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ARS Home » Midwest Area » Madison, Wisconsin » U.S. Dairy Forage Research Center » Dairy Forage Research » Research » Publications at this Location » Publication #218605

Title: Cow diet and management impact nutrient losses from dairy farms

item Powell, Joseph

Submitted to: Symposium Proceedings
Publication Type: Proceedings
Publication Acceptance Date: 7/1/2007
Publication Date: 9/15/2007
Citation: Powell, J.M. 2007. Cow diet and management impact nutrient losses from dairy farms. In: Chapman, D.F., Clark, D.A., Macmillan K.L. and Nation, D. P., editors. Meeting the Challenges for Pasture-Based Dairying. Proceedings of the Australian Dairy Science Symposium. 18-20 September, 2007. University of Melbourne, Victoria, Australia. p. 136-141.

Interpretive Summary:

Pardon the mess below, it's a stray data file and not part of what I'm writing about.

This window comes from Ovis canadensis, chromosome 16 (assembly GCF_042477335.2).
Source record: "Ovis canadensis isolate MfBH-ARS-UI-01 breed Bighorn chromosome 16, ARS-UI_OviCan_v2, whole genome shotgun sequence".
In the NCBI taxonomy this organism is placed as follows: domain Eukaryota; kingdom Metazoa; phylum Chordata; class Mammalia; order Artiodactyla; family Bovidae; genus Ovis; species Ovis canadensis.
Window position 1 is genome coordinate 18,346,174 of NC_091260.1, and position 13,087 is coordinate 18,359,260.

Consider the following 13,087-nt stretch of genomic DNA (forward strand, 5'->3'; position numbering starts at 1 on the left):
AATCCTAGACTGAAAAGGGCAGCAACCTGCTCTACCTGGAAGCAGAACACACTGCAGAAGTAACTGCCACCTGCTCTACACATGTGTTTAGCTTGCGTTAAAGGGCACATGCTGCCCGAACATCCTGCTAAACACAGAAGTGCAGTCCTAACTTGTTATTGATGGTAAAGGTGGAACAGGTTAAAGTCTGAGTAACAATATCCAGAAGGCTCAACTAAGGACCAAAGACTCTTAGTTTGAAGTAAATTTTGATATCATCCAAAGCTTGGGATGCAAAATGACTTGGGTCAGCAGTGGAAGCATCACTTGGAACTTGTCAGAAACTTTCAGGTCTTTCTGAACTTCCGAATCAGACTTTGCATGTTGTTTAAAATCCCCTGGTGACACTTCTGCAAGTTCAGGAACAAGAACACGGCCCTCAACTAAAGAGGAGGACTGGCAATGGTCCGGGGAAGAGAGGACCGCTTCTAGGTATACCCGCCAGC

Technical Abstract: In the USA, regulations have been promulgated to minimize negative impacts of livestock farms on air and water quality. We conducted two integrated feed-manure management trials and a survey of dairy feed practices and to examine relationships between dairy diets, milk production, manure nutrient excretions and environmental risks. On Wisconsin dairy farms, approximately 20-35% of feed crude protein (CP) and phosphorus (P) is secreted into milk and the remaining is excreted in manure. The amount and form of N and P excreted in manure, and manure N and P losses to the environment are highly influenced by what is fed to dairy cows, and other management practices. For example, feeding dietary CP above recommended levels increases excretions of N in manure, especially of N in urine and also subsequent ammonia N loss in barns and after manure land application. Unnecessary dietary P supplements dramatically increase total and water-soluble P concentrations in manure, and also runoff P from soil surfaces after manure application. On Wisconsin dairy farms, the use of TMRs, balancing rations at least four times per year, and milking thrice daily results in highest milk yields and levels of feed N and P transformed into milk. In the USA, dietary options and practices are available that satisfy the nutritional requirements of high-producing dairy cows, and also produce manure less susceptible to environmental loss.